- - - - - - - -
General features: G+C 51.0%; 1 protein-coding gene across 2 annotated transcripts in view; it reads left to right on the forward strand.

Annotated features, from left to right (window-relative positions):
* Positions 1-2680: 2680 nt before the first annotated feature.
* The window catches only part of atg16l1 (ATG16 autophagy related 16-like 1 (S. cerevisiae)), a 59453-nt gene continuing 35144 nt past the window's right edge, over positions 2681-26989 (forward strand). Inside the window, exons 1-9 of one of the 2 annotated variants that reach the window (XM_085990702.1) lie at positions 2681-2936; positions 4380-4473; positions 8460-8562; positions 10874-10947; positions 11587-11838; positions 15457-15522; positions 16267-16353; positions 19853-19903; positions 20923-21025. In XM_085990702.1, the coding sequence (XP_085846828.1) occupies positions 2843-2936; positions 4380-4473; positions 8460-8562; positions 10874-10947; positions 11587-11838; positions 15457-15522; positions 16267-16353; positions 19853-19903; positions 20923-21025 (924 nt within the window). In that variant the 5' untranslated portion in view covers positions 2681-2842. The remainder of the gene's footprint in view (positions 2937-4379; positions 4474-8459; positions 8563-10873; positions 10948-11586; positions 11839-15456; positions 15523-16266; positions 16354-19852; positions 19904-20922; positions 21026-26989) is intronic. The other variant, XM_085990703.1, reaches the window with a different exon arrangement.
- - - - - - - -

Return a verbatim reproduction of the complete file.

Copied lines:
General features: G+C 51.0%; 1 protein-coding gene across 2 annotated transcripts in view; it reads left to right on the forward strand.

Annotated features, from left to right (window-relative positions):
* Positions 1-2680: 2680 nt before the first annotated feature.
* The window catches only part of atg16l1 (ATG16 autophagy related 16-like 1 (S. cerevisiae)), a 59453-nt gene continuing 35144 nt past the window's right edge, over positions 2681-26989 (forward strand). Inside the window, exons 1-9 of one of the 2 annotated variants that reach the window (XM_085990702.1) lie at positions 2681-2936; positions 4380-4473; positions 8460-8562; positions 10874-10947; positions 11587-11838; positions 15457-15522; positions 16267-16353; positions 19853-19903; positions 20923-21025. In XM_085990702.1, the coding sequence (XP_085846828.1) occupies positions 2843-2936; positions 4380-4473; positions 8460-8562; positions 10874-10947; positions 11587-11838; positions 15457-15522; positions 16267-16353; positions 19853-19903; positions 20923-21025 (924 nt within the window). In that variant the 5' untranslated portion in view covers positions 2681-2842. The remainder of the gene's footprint in view (positions 2937-4379; positions 4474-8459; positions 8563-10873; positions 10948-11586; positions 11839-15456; positions 15523-16266; positions 16354-19852; positions 19904-20922; positions 21026-26989) is intronic. The other variant, XM_085990703.1, reaches the window with a different exon arrangement.